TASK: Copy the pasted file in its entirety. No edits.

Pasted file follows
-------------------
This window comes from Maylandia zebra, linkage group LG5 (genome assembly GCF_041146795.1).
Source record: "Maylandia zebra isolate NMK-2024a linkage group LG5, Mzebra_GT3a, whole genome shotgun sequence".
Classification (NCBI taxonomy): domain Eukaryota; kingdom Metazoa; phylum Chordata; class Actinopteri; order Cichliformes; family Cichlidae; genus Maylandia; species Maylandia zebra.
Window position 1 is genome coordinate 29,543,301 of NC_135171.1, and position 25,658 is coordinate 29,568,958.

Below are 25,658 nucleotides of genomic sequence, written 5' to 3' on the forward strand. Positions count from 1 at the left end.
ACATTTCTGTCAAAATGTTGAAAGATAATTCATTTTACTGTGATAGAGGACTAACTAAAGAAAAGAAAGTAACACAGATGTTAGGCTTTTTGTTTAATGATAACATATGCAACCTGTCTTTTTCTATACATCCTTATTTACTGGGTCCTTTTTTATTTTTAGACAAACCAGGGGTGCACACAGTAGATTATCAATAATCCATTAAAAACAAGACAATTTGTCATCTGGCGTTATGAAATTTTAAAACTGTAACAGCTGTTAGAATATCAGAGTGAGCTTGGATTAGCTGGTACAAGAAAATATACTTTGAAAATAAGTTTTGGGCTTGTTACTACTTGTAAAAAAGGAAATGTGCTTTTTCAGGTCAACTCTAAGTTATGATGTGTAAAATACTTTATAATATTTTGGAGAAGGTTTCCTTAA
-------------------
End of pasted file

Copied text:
This window comes from Maylandia zebra, linkage group LG5 (genome assembly GCF_041146795.1).
Source record: "Maylandia zebra isolate NMK-2024a linkage group LG5, Mzebra_GT3a, whole genome shotgun sequence".
Classification (NCBI taxonomy): domain Eukaryota; kingdom Metazoa; phylum Chordata; class Actinopteri; order Cichliformes; family Cichlidae; genus Maylandia; species Maylandia zebra.
Window position 1 is genome coordinate 29,543,301 of NC_135171.1, and position 25,658 is coordinate 29,568,958.

Below are 25,658 nucleotides of genomic sequence, written 5' to 3' on the forward strand. Positions count from 1 at the left end.
ACATTTCTGTCAAAATGTTGAAAGATAATTCATTTTACTGTGATAGAGGACTAACTAAAGAAAAGAAAGTAACACAGATGTTAGGCTTTTTGTTTAATGATAACATATGCAACCTGTCTTTTTCTATACATCCTTATTTACTGGGTCCTTTTTTATTTTTAGACAAACCAGGGGTGCACACAGTAGATTATCAATAATCCATTAAAAACAAGACAATTTGTCATCTGGCGTTATGAAATTTTAAAACTGTAACAGCTGTTAGAATATCAGAGTGAGCTTGGATTAGCTGGTACAAGAAAATATACTTTGAAAATAAGTTTTGGGCTTGTTACTACTTGTAAAAAAGGAAATGTGCTTTTTCAGGTCAACTCTAAGTTATGATGTGTAAAATACTTTATAATATTTTGGAGAAGGTTTCCTTAA